The Islamic State is viewed by all countries as a major threat to the world. Russia’s operation undermines the Islamic State’s strength and popularity among potential recruits in the region. And still, none of the Caspian states, except for Iran, has officially supported Russia’s decision to join the fight. Moreover, military assistance is not even considered, even though Kazakhstan sent its military specialists in support of coalition operations in Iraq, and Azerbaijan participated in peacekeeping missions in Iraq and Afghanistan.
Moreover, the use of the Caspian Sea by Russia for attacks on ISIS has raised official questions. At a meeting with Vladimir Putin in Tehran in November 2015, Turkmen President Gurbanguly Berdimuhamedov said: “Our Kazakh partners are also worried by things taking place above the Caspian Sea, by military problems. They raise questions about international civilian flights and whether the routes and flight levels must be changed. I don’t know if you are aware or not, but out Kazakh partners are worried.” The reference to Kazakhstan was certainly not accidental since Astana never denied the Turkmen leader’s statement, even though shortly before that the two countries had exchanged diplomatic recriminations over Nursultan Nazarbayev’s remarks about tensions on Turkmenistan’s border with Afghanistan. Putin promised to minimize possible inconveniencies and assured Berdimuhamedov: “Our Kazakh friends have so far not told us about their concerns. But we will take them into account. We understand that there are certain inconveniencies, but you all know that Russia’s efforts to fight terrorism involve costs that are a burden, above all, to the Russian Federation.”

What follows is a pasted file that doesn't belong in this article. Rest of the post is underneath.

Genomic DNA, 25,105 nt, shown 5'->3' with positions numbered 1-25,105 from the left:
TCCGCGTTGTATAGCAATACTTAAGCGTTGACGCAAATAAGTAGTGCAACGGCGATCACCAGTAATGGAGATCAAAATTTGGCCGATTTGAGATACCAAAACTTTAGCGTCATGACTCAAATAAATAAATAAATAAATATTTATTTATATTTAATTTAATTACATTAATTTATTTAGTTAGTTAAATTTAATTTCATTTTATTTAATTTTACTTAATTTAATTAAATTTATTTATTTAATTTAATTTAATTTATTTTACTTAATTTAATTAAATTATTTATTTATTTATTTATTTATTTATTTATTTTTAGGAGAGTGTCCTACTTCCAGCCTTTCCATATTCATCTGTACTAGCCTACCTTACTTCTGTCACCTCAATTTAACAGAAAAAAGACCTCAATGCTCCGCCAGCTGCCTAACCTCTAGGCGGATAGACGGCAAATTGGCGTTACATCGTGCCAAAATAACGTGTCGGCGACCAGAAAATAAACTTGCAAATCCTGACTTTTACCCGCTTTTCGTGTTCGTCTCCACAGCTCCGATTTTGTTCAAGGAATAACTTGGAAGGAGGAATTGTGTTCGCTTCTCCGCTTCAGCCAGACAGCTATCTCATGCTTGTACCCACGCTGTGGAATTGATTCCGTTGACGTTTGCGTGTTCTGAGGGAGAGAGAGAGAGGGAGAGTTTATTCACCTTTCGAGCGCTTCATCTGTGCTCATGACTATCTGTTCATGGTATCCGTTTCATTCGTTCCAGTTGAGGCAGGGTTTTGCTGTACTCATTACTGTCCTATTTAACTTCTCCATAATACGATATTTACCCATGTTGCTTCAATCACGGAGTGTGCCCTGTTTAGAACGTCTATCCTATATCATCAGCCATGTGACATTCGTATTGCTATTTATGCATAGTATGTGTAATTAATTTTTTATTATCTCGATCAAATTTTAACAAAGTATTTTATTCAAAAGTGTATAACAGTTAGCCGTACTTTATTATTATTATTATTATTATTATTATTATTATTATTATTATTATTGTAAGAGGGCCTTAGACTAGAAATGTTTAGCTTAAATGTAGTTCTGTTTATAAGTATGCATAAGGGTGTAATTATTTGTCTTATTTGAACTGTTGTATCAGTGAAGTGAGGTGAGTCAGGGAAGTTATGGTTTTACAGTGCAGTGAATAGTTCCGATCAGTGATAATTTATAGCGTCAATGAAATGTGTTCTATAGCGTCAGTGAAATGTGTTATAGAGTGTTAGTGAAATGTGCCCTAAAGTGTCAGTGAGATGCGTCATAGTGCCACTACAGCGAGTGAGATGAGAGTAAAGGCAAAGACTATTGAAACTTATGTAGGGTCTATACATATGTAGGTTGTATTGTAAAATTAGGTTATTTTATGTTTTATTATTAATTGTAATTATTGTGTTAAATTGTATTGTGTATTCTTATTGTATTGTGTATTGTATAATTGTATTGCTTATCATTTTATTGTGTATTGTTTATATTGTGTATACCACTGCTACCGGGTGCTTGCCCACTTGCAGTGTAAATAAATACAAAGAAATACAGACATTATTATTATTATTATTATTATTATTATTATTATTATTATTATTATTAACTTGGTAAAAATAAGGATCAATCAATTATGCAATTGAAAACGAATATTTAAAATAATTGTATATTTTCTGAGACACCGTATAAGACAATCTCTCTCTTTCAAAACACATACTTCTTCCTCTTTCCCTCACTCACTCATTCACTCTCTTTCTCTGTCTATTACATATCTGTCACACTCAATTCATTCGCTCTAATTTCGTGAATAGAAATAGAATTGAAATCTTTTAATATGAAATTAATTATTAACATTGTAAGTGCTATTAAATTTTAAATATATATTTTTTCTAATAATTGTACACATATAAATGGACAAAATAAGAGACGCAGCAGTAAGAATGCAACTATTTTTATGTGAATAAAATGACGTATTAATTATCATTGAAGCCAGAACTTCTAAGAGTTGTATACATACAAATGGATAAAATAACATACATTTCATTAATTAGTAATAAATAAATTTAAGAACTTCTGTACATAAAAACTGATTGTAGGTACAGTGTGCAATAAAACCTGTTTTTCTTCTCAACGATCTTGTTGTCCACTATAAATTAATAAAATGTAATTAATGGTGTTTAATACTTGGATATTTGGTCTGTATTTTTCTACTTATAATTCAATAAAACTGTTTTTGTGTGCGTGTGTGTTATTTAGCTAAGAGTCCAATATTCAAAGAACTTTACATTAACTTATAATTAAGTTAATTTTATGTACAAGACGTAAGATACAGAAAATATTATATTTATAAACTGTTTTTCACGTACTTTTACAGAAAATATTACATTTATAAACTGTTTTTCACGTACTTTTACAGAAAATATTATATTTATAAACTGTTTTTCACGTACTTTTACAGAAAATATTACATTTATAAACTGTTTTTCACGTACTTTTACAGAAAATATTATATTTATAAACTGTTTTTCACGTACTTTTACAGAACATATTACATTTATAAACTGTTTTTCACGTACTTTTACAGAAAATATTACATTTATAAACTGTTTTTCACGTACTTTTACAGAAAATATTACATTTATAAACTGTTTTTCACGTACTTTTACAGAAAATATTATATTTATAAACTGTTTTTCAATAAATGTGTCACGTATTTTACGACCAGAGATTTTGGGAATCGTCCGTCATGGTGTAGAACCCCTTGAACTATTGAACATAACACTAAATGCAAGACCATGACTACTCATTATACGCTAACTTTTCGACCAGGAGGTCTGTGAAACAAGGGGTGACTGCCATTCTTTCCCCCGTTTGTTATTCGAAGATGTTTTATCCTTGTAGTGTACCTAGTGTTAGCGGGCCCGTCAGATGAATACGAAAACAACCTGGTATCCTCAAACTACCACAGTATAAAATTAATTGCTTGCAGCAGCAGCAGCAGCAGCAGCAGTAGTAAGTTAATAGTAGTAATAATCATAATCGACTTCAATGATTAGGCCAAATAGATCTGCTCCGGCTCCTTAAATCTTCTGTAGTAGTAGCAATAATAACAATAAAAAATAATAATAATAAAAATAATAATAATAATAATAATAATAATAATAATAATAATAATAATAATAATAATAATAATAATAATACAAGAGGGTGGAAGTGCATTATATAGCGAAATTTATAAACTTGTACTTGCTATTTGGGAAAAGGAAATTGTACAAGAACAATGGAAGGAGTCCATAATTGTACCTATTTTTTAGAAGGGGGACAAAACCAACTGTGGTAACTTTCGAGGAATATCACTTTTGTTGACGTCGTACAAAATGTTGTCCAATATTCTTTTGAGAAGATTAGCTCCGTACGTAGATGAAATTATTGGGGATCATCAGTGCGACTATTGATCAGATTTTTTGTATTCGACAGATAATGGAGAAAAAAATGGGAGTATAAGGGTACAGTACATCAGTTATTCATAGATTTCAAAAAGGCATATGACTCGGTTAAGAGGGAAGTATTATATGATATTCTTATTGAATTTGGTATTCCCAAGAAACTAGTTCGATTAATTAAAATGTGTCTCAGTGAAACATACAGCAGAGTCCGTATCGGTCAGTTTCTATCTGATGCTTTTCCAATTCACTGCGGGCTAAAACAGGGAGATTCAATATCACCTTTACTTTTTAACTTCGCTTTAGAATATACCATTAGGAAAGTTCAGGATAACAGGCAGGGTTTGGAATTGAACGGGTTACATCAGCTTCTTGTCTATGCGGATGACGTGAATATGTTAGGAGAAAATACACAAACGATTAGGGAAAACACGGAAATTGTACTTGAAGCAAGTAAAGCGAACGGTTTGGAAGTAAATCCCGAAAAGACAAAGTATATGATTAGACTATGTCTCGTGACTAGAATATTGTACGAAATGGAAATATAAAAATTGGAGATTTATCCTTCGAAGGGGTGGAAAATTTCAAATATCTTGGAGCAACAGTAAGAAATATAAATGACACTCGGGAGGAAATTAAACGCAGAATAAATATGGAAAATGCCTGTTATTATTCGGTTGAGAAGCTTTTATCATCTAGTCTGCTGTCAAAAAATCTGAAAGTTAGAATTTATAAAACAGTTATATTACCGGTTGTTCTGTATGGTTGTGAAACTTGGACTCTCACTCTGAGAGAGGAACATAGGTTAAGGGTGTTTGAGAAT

The neighbors’ reaction to Russia’s actions clearly indicates that the Caspian states have no effective concerted system for responding to real military threats in the region. Each country builds and uses its armed forces separately. This emphasizes the need for a joint mechanism to ensure regional security. In the long term, it would be expedient to create a coordinating center for the commanders of the Caspian states’ navies or Defense Ministry officials, or a situation center where the countries could exchange information and work out common strategies for responding to potential risks.
And yet, despite the tensions created by Russia’s activities in the Caspian Sea, there is some progress as well. There is a growing understanding that closer security coordination and interaction are needed. On November 26, 2015, the Command of Russia’s Southern Military District announced that “participation of the Caspian Flotilla in trilateral Kazakh-Azerbaijani-Russian naval exercises under the supervision of the Russian Navy commander-in-chief will be a priority task” in 2016. These will be the first international naval maneuvers in the modern history of the Caspian Sea since 1991. One can only hope that international tensions and common risks and challenges will eventually help the Caspian states drop their mutual claims and concerns in favor of coordination and close cooperation.